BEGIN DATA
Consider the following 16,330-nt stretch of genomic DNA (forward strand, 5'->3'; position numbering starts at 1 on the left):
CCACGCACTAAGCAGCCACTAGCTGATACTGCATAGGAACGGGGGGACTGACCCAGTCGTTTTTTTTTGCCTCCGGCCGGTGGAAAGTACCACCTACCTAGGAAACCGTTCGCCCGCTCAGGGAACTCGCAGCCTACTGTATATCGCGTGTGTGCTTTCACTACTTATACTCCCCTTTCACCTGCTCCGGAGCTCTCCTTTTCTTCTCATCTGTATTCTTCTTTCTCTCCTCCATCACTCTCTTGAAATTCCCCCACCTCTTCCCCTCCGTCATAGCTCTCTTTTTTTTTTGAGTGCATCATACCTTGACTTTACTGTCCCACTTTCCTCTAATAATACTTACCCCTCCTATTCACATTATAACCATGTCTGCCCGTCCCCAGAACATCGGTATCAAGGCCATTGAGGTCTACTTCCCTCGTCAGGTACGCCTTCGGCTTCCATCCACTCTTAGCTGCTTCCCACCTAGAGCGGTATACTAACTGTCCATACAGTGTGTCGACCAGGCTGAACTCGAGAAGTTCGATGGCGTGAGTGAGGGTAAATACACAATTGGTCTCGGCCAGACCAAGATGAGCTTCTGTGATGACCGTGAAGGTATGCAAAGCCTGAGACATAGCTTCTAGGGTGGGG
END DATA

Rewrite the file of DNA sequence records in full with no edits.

Consider the following 16,330-nt stretch of genomic DNA (forward strand, 5'->3'; position numbering starts at 1 on the left):
CCACGCACTAAGCAGCCACTAGCTGATACTGCATAGGAACGGGGGGACTGACCCAGTCGTTTTTTTTTGCCTCCGGCCGGTGGAAAGTACCACCTACCTAGGAAACCGTTCGCCCGCTCAGGGAACTCGCAGCCTACTGTATATCGCGTGTGTGCTTTCACTACTTATACTCCCCTTTCACCTGCTCCGGAGCTCTCCTTTTCTTCTCATCTGTATTCTTCTTTCTCTCCTCCATCACTCTCTTGAAATTCCCCCACCTCTTCCCCTCCGTCATAGCTCTCTTTTTTTTTTGAGTGCATCATACCTTGACTTTACTGTCCCACTTTCCTCTAATAATACTTACCCCTCCTATTCACATTATAACCATGTCTGCCCGTCCCCAGAACATCGGTATCAAGGCCATTGAGGTCTACTTCCCTCGTCAGGTACGCCTTCGGCTTCCATCCACTCTTAGCTGCTTCCCACCTAGAGCGGTATACTAACTGTCCATACAGTGTGTCGACCAGGCTGAACTCGAGAAGTTCGATGGCGTGAGTGAGGGTAAATACACAATTGGTCTCGGCCAGACCAAGATGAGCTTCTGTGATGACCGTGAAGGTATGCAAAGCCTGAGACATAGCTTCTAGGGTGGGG